Pretty Girls' Ideal Night: "Tacos, Whiskey, and Playing Terrible '80s Songs on the Jukebox"
Roberto Chamorro Photography
In the summer of 2012, drummer Brandon Seymour and guitarist Bobby Maloy, two guys with a common musical vision (if you will), created a garage band. They named their project in honor of the most likable things in the world -- after cute kitties and chubby babies, of course -- Pretty Girls.
The Boca-based indie duo became a solid trio with singer, bassist, and pretty girl Kyla Bostick. Maloy formerly played in punk-ska outfit R!M, and Seymour still gets funky with HVY CRM, PG, and Misfits tribute band Horror Business. Though this is Bostick's first band, Seymour says, "I think she's doing a great job." And when you hear their tracks, you know what he means. There's noting like adding a bad babe's vocals to dirty rock 'n' roll to make your head bounce with your butt.
We spoke with Seymour about his distaste for dubstep, love of cheesy '80s tunes, the perks of having a lady singer, and actual lookers.
New Times: You guys are very busy. What's it like playing so many gigs these days, and who are some bands you really feel connected with?
Brandon Seymour: I love it. We keep saying we're gonna take it easy, but it's just too much fun playing out like we do. As far as other bands go, we have some "personal ties" to some, like I used to play in bands with the guys from Dr. Martino, and some others have been friends since back in middle school. Recently, the Riot Act and the Tremends really blew me away.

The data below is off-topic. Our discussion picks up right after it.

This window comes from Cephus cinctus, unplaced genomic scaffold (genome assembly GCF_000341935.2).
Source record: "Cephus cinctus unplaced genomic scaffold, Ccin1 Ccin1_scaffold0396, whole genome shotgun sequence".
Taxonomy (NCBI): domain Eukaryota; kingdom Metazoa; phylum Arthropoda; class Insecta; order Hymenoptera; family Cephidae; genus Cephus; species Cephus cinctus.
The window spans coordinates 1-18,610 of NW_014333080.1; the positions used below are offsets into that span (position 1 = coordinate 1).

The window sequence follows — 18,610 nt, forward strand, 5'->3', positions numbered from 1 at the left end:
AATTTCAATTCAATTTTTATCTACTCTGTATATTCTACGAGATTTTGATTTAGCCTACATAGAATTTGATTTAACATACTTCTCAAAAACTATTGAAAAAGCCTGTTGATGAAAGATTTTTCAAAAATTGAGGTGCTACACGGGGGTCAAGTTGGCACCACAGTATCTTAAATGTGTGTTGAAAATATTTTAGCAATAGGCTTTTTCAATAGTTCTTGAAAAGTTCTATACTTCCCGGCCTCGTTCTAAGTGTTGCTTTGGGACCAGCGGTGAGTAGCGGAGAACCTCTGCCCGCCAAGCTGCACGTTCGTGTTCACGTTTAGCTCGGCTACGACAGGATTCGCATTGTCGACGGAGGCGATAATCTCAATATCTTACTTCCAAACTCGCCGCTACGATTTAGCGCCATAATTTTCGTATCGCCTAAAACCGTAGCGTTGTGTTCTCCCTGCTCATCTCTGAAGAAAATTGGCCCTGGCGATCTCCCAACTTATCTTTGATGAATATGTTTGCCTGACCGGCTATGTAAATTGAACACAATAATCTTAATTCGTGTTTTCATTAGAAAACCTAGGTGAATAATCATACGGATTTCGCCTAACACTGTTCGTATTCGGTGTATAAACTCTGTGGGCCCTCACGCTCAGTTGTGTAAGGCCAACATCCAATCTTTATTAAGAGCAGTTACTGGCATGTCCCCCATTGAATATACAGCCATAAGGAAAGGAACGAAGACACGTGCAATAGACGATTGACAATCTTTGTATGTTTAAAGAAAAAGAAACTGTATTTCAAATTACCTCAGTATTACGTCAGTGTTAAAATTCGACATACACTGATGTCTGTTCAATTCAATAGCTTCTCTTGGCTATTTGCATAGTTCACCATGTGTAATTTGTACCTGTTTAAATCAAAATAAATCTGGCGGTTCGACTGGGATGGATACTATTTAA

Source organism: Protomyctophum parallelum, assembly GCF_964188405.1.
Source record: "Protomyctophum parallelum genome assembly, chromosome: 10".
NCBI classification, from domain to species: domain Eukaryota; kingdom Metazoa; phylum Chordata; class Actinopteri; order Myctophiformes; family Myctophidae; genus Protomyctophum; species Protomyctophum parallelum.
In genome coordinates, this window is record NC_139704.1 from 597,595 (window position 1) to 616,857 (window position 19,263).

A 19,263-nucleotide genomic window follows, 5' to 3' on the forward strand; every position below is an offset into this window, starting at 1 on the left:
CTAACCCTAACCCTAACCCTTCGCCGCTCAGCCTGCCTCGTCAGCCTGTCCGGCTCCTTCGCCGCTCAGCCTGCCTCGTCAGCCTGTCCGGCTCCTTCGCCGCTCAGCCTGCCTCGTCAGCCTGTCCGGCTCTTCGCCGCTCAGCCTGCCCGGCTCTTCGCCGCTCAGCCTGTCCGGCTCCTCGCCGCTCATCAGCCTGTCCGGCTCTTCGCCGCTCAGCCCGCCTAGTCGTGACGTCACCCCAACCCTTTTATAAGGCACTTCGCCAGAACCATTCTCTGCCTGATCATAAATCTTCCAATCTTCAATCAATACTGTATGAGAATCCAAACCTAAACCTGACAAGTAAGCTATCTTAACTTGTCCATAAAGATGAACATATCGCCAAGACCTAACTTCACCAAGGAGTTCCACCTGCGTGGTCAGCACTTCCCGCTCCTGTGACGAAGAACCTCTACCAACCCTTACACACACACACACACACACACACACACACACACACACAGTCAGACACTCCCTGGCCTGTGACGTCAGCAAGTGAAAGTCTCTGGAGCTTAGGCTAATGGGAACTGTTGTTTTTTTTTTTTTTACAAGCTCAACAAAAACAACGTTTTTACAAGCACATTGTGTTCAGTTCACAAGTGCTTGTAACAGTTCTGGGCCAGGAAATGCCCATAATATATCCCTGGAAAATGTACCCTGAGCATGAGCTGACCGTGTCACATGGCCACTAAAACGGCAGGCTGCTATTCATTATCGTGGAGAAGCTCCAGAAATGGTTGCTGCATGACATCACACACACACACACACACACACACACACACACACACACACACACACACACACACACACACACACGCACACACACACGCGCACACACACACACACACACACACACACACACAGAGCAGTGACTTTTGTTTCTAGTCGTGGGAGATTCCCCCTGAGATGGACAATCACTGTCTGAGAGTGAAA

What are some things you most enjoy about the scene and things you think need improvement?
I grew up in South Florida, so aside from hearsay, this is only "scene" I'm really familiar with. I think there's definitely a lot of really great bands out there, and that makes it worth it too. It's cool not being limited to Boca Raton. There just really isn't much of a local presence here. So being able to drive either 30 miles north or south and tap into a whole new scene is pretty cool in itself. We're kind of partial to Miami. They're just really cool people.
What are the perks, musically, of having a female singer? What does it add to your sound?
That was sort of what Bobby and I wanted going into this. We wanted to have a sound that was very garage and untamed, yet have kind of girl group, pop style vocals to contrast with the grittiness. Similar to the Kills or Sleigh Bells. Kind of like if Mazzy Star joined Black Flag to score a Tarantino film.
What are your least and most favorite trends in music right now?
Least: dubstep. I can't stand it. Also, the whole "folk band" thing is getting a little old too. Just really oversaturated.
Most: I like how a lot of indie bands are starting to revive that retro feel. Tame Impala is a good example. There was a stint back in the early 2000s with the Vines and the Hives, etc., but that was short-lived.